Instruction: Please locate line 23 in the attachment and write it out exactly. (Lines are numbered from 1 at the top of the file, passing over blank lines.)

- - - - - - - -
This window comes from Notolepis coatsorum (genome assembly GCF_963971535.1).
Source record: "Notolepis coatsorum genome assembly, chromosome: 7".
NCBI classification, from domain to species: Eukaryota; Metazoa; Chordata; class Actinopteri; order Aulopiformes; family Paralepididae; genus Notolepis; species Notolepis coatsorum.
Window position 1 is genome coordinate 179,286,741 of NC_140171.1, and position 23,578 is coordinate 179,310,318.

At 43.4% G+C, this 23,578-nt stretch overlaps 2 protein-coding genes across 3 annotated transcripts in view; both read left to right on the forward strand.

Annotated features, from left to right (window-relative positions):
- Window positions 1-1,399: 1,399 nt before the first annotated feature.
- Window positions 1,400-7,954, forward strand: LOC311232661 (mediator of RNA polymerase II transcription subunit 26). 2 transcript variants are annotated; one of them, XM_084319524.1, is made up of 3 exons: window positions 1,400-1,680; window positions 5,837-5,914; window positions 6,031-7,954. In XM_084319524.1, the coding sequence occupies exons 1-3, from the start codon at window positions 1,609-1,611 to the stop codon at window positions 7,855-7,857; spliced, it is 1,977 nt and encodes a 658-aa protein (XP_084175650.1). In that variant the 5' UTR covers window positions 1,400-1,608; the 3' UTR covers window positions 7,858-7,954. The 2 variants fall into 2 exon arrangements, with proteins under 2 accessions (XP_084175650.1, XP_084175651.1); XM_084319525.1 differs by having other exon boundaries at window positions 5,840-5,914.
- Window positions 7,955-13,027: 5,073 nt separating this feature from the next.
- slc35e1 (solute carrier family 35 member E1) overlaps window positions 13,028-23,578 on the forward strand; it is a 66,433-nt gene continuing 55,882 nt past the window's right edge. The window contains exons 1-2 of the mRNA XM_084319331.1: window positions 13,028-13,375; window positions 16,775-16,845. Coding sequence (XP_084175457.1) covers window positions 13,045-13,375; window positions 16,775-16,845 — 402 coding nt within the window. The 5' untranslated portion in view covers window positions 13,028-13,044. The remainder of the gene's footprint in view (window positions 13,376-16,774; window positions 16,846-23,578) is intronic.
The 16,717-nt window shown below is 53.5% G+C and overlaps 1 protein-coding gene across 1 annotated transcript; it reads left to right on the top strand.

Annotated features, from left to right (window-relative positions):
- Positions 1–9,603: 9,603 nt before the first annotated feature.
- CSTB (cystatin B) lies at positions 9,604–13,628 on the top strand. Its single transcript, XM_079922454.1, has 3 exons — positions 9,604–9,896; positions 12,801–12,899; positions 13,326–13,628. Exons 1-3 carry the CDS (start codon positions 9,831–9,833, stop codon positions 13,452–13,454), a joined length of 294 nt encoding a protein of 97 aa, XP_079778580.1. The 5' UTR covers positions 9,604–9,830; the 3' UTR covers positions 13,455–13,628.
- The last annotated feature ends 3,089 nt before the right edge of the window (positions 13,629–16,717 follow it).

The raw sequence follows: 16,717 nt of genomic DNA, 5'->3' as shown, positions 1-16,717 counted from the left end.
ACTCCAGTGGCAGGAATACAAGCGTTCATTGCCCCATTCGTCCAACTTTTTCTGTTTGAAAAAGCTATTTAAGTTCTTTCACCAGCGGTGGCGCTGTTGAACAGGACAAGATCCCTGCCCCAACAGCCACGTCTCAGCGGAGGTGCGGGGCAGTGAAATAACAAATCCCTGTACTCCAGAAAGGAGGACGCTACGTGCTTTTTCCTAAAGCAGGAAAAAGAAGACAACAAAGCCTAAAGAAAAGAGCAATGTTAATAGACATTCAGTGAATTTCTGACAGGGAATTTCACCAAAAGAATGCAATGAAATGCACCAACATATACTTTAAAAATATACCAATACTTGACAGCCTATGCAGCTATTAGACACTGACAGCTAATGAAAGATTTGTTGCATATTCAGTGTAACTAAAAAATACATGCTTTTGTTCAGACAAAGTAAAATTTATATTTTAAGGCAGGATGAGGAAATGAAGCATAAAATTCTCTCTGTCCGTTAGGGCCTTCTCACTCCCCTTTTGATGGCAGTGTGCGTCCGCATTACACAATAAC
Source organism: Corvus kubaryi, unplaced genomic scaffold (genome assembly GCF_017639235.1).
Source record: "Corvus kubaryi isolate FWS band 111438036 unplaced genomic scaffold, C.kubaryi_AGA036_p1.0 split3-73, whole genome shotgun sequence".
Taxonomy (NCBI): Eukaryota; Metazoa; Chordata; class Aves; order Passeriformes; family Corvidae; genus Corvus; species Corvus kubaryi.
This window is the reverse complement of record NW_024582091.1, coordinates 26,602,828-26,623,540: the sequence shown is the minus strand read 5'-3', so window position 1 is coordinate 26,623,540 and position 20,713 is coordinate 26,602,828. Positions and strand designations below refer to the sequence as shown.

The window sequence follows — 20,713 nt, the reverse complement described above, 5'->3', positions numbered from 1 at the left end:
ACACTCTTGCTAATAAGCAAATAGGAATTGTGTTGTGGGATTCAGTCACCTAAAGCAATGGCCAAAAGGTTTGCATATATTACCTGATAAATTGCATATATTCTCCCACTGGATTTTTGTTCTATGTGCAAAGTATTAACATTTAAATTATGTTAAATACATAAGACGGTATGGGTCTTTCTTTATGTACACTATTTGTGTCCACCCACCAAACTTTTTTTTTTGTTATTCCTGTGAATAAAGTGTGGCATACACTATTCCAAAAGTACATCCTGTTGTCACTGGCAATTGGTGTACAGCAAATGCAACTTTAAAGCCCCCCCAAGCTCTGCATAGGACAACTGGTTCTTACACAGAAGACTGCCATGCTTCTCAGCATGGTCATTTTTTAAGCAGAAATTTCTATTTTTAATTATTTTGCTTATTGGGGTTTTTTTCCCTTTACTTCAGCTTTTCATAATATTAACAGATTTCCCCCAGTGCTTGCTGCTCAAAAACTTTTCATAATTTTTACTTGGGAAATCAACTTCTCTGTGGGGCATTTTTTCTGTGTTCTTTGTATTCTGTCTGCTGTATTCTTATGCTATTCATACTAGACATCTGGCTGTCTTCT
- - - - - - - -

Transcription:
ACACTCTTGCTAATAAGCAAATAGGAATTGTGTTGTGGGATTCAGTCACCTAAAGCAATGGCCAAAAGGTTTGCATATATTACCTGATAAATTGCATATATTCTCCCACTGGATTTTTGTTCTATGTGCAAAGTATTAACATTTAAATTATGTTAAATACATAAGACGGTATGGGTCTTTCTTTATGTACACTATTTGTGTCCACCCACCAAACTTTTTTTTTTGTTATTCCTGTGAATAAAGTGTGGCATACACTATTCCAAAAGTACATCCTGTTGTCACTGGCAATTGGTGTACAGCAAATGCAACTTTAAAGCCCCCCCAAGCTCTGCATAGGACAACTGGTTCTTACACAGAAGACTGCCATGCTTCTCAGCATGGTCATTTTTTAAGCAGAAATTTCTATTTTTAATTATTTTGCTTATTGGGGTTTTTTTCCCTTTACTTCAGCTTTTCATAATATTAACAGATTTCCCCCAGTGCTTGCTGCTCAAAAACTTTTCATAATTTTTACTTGGGAAATCAACTTCTCTGTGGGGCATTTTTTCTGTGTTCTTTGTATTCTGTCTGCTGTATTCTTATGCTATTCATACTAGACATCTGGCTGTCTTCT